She took on rapper Eminem's "'97 Bonnie & Clyde," about a husband who butchers his wife, then takes his young daughter along as an unwitting accomplice while he dumps the body into a lake. In Eminem's original, the story is told from the murderer's viewpoint. In Amos' chilling reading, the wife is not quite dead, and the unchanged lyrics -- now feebly whispered, supported by spectral piano and strings -- are converted into a dying declaration.
"As I've always told the guys, "You move the mistress in, you better check your wife's pulse -- after you killed her, it's that five minutes when her energy is going to make friends with the women that are still alive.'
"This was her life. She was voiceless and faceless, and the one thing that kept coming up with the laboratory of men was that everybody had pages to say about him, but nobody talked about her. Well, that was the point, wasn't it? Nobody wanted to know about her; nobody had empathy for her. She was just . . . whatever."
Finding the right voice for the Beatles' "Happiness Is A Warm Gun" was harder. The most experimental offering, it's 10 minutes of blips, techno effects and news soundbites that converge into an anti-gun anthem.
"That song has been circling me for a while -- yes, since Columbine -- but the gun question hasn't gone away for me before or after Sept. 11," Amos said. "Because there are a lot of people on my block that I wouldn't want having a gun!
"When I would hear people involved in the gun movement say, "Look, there's going to be bad seeds,' they let us down by not addressing that access is the problem. Why can you get a gun easier than you can get a driver's license in some states, and why should that be OK without risking the Second Amendment?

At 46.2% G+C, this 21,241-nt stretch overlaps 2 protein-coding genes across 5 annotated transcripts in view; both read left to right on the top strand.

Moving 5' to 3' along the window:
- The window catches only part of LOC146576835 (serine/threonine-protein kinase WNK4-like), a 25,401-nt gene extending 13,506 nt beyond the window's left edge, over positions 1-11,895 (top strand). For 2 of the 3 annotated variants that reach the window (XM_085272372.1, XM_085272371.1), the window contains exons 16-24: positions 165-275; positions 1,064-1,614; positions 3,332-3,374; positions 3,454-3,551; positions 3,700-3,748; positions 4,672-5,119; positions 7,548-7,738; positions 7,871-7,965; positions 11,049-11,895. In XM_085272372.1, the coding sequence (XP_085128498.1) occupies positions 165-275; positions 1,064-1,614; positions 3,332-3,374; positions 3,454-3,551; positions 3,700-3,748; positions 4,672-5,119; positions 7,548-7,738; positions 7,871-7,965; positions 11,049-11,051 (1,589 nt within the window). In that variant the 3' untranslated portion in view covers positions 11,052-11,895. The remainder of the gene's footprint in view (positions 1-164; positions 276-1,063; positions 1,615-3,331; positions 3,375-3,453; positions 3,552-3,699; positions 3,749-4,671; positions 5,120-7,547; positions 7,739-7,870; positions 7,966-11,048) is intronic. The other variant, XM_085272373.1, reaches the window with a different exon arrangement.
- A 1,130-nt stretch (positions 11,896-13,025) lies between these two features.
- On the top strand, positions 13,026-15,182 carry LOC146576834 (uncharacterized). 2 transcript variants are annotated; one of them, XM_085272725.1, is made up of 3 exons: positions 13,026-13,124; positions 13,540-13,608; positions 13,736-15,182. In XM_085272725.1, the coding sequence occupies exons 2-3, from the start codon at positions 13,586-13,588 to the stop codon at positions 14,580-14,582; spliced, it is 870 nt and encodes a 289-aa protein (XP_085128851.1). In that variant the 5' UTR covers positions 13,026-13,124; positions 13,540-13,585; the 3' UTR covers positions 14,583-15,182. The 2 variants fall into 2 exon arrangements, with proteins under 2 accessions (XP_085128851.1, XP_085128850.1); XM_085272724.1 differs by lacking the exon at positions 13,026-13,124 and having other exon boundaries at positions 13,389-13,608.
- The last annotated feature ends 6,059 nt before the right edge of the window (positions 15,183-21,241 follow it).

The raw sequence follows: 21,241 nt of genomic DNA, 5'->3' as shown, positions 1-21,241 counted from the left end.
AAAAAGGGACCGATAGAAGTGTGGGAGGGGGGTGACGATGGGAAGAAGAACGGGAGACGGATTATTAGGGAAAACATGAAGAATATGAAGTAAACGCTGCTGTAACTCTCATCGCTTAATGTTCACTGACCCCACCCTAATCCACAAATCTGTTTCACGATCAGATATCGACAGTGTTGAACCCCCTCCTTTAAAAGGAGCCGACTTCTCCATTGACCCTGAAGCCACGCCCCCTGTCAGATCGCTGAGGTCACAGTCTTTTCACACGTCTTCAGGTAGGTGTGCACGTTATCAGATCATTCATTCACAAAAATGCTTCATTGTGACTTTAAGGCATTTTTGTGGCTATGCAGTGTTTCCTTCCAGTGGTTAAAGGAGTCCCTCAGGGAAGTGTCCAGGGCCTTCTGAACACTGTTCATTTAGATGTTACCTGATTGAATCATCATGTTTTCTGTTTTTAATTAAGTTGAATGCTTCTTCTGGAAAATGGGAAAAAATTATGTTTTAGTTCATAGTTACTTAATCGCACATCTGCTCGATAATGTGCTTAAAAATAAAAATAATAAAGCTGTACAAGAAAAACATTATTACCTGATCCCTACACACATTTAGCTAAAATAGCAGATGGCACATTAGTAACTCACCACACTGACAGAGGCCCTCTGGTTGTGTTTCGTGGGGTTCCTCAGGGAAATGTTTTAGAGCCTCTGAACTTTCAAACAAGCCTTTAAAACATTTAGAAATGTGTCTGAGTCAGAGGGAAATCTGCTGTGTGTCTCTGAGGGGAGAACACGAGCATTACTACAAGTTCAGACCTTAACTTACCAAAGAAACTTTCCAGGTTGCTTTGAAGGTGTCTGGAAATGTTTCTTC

"The laboratory of men brought me a wealth of information about this one. John Lennon saw this ad somewhere that said, "Happiness is a warm gun,' and then he took it further, to his gun taking on all sorts of meanings and pictures, and tastes and smells, from drugs to sex, as we all know.
"But what drew me in was that this guy was murdered by one, and he had no idea. And that still hasn't been addressed, because it's the most powerful lobby in this country. And now we can justify that everybody needs one of these things.
"I'm not against guns. But I am against people pretending they're not what they are -- no different than words."
Amos is aware that the provocative, sometimes violent imagery on "Strange Little Girls" may seem controversial after the recent terrorist attacks.
"I was in Manhattan on Sept. 11, and I've been in and out a few times since. Fear is setting in, and now it's becoming paranoia.
"This whole thing split all of us wide open in different ways. It seems to me, anyway, as I go from city to city and try to observe, some people are choosing to pick up the pieces and look at them as they're putting them back together, and other people are numbing themselves. So it's an opportunity where we can either be present and see how we're really feeling about things, or you just try and get to the next hour, the next day, and hope it's all going to go away.
"Well, it's not going away."
Who: Tori Amos, with Rufus Wainwright
When: 7:30 p.m. Monday (doors open 6:30 p.m.)
Where: Paramount Theatre, 1621 Glenarm Place
Tickets: Sold out; tickets were $40